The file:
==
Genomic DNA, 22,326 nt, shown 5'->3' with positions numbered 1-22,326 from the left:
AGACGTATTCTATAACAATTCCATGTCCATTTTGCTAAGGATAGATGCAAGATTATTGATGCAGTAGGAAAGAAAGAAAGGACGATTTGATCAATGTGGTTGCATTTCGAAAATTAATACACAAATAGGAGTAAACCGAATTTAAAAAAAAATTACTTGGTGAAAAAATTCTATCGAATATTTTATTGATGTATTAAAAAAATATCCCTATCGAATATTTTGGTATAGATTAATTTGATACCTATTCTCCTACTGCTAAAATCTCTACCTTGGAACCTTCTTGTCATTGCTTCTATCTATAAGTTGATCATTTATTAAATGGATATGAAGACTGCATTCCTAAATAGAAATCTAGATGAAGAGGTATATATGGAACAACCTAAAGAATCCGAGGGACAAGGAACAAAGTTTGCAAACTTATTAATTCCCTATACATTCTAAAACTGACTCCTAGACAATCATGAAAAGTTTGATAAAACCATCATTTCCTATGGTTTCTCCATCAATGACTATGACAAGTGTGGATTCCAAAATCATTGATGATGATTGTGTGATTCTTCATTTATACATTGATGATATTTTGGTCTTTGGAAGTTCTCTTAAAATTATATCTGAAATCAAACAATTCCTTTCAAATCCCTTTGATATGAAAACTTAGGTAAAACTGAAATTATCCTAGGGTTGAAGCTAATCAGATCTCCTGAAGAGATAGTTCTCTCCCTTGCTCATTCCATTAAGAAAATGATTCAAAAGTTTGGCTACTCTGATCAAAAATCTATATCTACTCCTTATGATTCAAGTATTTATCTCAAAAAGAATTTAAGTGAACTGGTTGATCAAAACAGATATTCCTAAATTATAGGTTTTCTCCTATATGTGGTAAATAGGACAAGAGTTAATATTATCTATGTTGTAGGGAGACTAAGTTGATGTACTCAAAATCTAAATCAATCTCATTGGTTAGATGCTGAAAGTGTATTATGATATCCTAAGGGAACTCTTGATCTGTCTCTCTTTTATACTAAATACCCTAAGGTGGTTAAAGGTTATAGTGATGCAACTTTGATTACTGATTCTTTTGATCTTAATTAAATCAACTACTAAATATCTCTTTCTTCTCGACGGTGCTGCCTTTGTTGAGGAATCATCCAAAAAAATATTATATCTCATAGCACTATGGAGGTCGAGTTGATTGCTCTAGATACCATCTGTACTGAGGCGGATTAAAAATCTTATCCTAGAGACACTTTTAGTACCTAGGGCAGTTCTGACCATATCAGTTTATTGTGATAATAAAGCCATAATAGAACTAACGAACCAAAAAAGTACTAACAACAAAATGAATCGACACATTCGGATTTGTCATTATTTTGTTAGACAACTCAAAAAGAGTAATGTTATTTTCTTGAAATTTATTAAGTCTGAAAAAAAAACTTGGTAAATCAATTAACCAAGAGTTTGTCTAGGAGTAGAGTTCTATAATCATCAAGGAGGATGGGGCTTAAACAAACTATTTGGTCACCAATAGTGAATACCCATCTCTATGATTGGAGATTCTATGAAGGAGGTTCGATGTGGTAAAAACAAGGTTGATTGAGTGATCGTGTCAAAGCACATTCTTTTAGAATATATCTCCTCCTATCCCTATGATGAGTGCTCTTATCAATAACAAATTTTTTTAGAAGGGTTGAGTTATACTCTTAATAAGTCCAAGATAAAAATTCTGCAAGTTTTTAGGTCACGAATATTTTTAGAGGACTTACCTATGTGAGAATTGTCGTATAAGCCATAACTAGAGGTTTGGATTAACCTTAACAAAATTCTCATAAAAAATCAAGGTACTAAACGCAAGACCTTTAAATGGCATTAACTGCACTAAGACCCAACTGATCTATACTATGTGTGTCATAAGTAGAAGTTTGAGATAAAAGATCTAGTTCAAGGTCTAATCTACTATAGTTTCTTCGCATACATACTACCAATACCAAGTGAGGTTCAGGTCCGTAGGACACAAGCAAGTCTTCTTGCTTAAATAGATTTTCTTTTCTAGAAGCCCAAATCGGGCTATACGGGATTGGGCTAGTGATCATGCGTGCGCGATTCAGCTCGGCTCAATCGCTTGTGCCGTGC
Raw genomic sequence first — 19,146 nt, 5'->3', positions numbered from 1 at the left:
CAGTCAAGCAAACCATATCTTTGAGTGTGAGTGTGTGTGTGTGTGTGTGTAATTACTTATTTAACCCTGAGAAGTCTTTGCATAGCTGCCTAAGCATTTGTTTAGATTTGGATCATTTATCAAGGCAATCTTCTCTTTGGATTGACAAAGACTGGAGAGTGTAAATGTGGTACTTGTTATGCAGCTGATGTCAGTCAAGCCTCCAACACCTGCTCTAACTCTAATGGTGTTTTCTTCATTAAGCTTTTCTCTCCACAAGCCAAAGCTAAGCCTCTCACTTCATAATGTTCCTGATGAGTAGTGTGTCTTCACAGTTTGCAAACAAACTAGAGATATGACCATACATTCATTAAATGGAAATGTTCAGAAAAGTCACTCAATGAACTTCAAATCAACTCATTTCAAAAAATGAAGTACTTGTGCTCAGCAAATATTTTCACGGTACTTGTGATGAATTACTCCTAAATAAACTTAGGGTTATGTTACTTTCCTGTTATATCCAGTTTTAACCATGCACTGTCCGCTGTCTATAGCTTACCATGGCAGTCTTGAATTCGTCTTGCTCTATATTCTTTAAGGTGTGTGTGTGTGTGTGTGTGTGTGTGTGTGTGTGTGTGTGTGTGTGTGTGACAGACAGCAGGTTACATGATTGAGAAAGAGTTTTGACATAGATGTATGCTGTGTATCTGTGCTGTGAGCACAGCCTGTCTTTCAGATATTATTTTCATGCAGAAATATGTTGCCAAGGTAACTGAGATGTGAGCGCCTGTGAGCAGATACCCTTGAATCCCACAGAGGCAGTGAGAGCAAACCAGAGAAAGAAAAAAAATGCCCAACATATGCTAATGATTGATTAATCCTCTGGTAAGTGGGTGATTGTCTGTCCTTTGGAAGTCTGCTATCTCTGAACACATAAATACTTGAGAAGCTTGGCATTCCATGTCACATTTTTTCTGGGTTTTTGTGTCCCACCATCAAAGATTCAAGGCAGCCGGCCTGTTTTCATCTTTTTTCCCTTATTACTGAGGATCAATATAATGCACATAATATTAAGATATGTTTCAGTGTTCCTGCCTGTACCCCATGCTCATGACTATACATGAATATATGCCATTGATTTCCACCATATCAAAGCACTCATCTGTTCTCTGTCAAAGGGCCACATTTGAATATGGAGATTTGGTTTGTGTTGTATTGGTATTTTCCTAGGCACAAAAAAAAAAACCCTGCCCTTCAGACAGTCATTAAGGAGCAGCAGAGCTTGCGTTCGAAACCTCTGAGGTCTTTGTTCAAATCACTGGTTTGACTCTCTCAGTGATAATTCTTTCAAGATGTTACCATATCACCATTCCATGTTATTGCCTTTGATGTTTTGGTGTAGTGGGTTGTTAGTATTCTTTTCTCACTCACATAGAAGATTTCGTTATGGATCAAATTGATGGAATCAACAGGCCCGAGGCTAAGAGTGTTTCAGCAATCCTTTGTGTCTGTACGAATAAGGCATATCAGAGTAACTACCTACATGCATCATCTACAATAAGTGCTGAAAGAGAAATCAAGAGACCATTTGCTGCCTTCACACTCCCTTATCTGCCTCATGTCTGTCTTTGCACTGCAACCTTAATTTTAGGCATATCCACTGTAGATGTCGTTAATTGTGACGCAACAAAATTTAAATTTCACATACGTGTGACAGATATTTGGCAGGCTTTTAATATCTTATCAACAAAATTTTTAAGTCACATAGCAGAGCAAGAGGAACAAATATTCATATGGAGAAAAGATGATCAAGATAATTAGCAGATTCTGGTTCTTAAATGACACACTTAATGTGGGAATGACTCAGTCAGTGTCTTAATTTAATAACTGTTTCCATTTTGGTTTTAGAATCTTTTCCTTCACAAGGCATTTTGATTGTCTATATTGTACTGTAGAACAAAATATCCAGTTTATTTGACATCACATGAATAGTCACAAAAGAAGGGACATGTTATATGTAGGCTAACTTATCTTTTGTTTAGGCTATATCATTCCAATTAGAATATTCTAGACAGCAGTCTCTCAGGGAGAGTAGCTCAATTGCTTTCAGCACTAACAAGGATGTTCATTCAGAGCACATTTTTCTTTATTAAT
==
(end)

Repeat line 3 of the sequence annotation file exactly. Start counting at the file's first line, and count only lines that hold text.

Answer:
Raw genomic sequence first — 19,146 nt, 5'->3', positions numbered from 1 at the left: